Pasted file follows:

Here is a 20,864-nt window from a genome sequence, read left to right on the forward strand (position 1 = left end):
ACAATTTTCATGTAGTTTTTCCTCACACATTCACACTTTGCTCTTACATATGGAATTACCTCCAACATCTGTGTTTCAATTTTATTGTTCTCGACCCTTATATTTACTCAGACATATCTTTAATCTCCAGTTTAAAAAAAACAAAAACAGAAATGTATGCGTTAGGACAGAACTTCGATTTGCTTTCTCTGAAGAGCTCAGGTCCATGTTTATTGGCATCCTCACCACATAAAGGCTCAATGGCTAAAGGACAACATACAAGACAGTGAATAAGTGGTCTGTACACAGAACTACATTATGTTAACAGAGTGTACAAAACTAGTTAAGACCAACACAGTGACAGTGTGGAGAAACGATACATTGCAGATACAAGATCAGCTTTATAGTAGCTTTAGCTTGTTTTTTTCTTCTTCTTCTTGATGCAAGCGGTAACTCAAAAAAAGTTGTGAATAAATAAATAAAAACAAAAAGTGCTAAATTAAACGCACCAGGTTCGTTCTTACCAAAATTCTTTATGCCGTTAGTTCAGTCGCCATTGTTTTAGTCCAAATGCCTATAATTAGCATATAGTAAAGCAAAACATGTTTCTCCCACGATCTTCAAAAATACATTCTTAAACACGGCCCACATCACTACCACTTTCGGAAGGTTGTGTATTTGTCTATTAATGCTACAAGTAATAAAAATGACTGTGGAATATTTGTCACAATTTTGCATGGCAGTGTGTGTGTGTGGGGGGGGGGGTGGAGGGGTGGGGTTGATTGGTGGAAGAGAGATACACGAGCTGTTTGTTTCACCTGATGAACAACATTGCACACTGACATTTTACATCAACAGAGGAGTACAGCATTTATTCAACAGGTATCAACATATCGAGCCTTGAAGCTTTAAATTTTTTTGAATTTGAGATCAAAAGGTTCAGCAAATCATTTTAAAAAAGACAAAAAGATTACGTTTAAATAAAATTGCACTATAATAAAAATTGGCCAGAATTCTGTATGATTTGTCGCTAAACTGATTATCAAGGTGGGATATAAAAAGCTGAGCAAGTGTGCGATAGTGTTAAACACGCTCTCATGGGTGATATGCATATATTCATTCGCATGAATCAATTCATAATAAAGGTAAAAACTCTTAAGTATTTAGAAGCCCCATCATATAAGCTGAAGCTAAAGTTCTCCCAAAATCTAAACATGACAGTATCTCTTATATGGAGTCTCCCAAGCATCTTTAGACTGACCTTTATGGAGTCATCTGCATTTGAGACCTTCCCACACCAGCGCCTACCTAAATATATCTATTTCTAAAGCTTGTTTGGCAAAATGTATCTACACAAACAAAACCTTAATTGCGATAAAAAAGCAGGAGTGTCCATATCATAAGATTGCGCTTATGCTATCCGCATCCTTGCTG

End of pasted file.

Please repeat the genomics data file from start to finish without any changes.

Here is a 20,864-nt window from a genome sequence, read left to right on the forward strand (position 1 = left end):
ACAATTTTCATGTAGTTTTTCCTCACACATTCACACTTTGCTCTTACATATGGAATTACCTCCAACATCTGTGTTTCAATTTTATTGTTCTCGACCCTTATATTTACTCAGACATATCTTTAATCTCCAGTTTAAAAAAAACAAAAACAGAAATGTATGCGTTAGGACAGAACTTCGATTTGCTTTCTCTGAAGAGCTCAGGTCCATGTTTATTGGCATCCTCACCACATAAAGGCTCAATGGCTAAAGGACAACATACAAGACAGTGAATAAGTGGTCTGTACACAGAACTACATTATGTTAACAGAGTGTACAAAACTAGTTAAGACCAACACAGTGACAGTGTGGAGAAACGATACATTGCAGATACAAGATCAGCTTTATAGTAGCTTTAGCTTGTTTTTTTCTTCTTCTTCTTGATGCAAGCGGTAACTCAAAAAAAGTTGTGAATAAATAAATAAAAACAAAAAGTGCTAAATTAAACGCACCAGGTTCGTTCTTACCAAAATTCTTTATGCCGTTAGTTCAGTCGCCATTGTTTTAGTCCAAATGCCTATAATTAGCATATAGTAAAGCAAAACATGTTTCTCCCACGATCTTCAAAAATACATTCTTAAACACGGCCCACATCACTACCACTTTCGGAAGGTTGTGTATTTGTCTATTAATGCTACAAGTAATAAAAATGACTGTGGAATATTTGTCACAATTTTGCATGGCAGTGTGTGTGTGTGGGGGGGGGGGTGGAGGGGTGGGGTTGATTGGTGGAAGAGAGATACACGAGCTGTTTGTTTCACCTGATGAACAACATTGCACACTGACATTTTACATCAACAGAGGAGTACAGCATTTATTCAACAGGTATCAACATATCGAGCCTTGAAGCTTTAAATTTTTTTGAATTTGAGATCAAAAGGTTCAGCAAATCATTTTAAAAAAGACAAAAAGATTACGTTTAAATAAAATTGCACTATAATAAAAATTGGCCAGAATTCTGTATGATTTGTCGCTAAACTGATTATCAAGGTGGGATATAAAAAGCTGAGCAAGTGTGCGATAGTGTTAAACACGCTCTCATGGGTGATATGCATATATTCATTCGCATGAATCAATTCATAATAAAGGTAAAAACTCTTAAGTATTTAGAAGCCCCATCATATAAGCTGAAGCTAAAGTTCTCCCAAAATCTAAACATGACAGTATCTCTTATATGGAGTCTCCCAAGCATCTTTAGACTGACCTTTATGGAGTCATCTGCATTTGAGACCTTCCCACACCAGCGCCTACCTAAATATATCTATTTCTAAAGCTTGTTTGGCAAAATGTATCTACACAAACAAAACCTTAATTGCGATAAAAAAGCAGGAGTGTCCATATCATAAGATTGCGCTTATGCTATCCGCATCCTTGCTG